Life and Fate

[Amazon Link]

Once every few years, I take it into my fool head to read a big, ponderous, Russian novel. It's an eat-your-vegetables thing, a reaction to a self-induced guilt trip about having too much reading fun. So this book went on the to-be-read pile a few years back; it had been sitting on my shelves since 1987 or so.

Its pedigree is pretty good. The author, Vasily Grossman, was a combat correspondent during the Second World War, reporting on the battle for Stalingrad, the fall of Berlin, and the Nazi's Treblinka death camp. He submitted the manuscript of Life and Fate in 1960 to a USSR literary journal. He was rewarded with rejection, and a visit from the KGB, who confiscated all known copies of the manuscript, plus the carbon paper and typewriter ribbons used to type it up. Grossman died a few years later. Eventually, a copy of the manuscript found its way to the West.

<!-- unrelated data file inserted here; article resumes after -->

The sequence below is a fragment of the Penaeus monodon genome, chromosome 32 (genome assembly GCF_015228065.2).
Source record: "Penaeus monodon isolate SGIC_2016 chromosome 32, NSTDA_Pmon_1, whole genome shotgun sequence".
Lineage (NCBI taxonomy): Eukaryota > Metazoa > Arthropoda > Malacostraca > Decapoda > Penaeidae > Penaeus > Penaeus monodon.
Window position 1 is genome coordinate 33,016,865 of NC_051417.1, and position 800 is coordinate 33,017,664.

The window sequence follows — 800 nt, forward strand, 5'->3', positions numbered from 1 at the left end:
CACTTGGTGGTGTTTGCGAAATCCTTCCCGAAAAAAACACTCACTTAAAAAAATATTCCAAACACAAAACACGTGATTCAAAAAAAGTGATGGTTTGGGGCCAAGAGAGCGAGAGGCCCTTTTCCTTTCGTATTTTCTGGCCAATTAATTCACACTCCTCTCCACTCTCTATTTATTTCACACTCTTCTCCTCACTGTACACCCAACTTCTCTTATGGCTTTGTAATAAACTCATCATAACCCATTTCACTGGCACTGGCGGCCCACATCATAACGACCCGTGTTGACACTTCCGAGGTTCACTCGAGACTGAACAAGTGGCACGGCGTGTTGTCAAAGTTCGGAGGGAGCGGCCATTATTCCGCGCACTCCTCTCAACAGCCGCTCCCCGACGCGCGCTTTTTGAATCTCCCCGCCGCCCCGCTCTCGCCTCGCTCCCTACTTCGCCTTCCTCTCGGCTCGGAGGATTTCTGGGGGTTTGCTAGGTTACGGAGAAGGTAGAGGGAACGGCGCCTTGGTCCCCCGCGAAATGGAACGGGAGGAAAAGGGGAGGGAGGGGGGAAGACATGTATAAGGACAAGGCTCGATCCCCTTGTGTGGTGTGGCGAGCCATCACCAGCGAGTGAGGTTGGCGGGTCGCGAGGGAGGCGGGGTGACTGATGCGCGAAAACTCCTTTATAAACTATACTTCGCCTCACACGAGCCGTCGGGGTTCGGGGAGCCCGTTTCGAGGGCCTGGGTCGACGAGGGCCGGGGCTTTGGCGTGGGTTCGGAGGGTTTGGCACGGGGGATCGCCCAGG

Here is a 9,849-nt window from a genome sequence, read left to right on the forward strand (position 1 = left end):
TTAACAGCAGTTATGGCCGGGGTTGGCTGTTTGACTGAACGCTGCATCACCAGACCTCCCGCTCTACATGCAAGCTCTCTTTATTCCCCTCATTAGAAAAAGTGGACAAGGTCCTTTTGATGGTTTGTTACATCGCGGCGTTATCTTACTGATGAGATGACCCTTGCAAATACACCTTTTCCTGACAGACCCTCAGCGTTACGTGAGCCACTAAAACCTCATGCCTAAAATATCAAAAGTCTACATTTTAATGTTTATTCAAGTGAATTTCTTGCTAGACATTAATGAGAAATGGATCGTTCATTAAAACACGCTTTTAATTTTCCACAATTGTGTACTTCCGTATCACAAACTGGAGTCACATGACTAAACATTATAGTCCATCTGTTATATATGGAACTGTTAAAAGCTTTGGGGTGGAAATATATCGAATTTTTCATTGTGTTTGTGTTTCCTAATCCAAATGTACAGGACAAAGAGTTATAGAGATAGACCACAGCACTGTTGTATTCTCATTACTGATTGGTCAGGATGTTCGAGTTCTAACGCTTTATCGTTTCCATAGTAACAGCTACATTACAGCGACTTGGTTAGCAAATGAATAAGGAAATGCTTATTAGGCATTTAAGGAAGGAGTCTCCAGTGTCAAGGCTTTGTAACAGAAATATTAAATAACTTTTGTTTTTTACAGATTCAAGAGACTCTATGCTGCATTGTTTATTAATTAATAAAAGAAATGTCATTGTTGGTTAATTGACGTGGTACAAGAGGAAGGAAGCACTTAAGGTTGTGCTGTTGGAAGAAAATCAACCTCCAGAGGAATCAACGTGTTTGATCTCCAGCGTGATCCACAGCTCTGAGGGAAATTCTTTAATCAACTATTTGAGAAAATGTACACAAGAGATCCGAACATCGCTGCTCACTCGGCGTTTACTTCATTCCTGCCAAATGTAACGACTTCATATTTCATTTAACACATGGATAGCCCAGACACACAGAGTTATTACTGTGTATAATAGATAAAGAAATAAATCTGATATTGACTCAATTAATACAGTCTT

I'm sure this oversimplifies things massively: it's War and Peace, set during WW2. There's a huge cast of characters, all going through the agony of (a) war; (b) Nazi oppression; and/or (c) Stalinist oppression. The Battle of Stalingrad is described in all its grisly detail. Grossman pulls no punches on any front; most notably, he's absolutely chilling in detailing the nasty degradation of living under a totalitarian regime, living in fear that some innocent remark or decent act might get you ostracized or imprisoned. Did Trotsky politely praise an essay you wrote years back? Oh oh.

[By sheer coincidence, this book shares a near-identical scenario with the Chinese sci-fi novel I read slightly before this, The Three-Body Problem. In both, a physicist finds himself in deep political trouble for holding to "counter-revolutionary" interpretations of relativity and quantum mechanics. Thank goodness we don't politicize science here in the US these days … oh, wait.]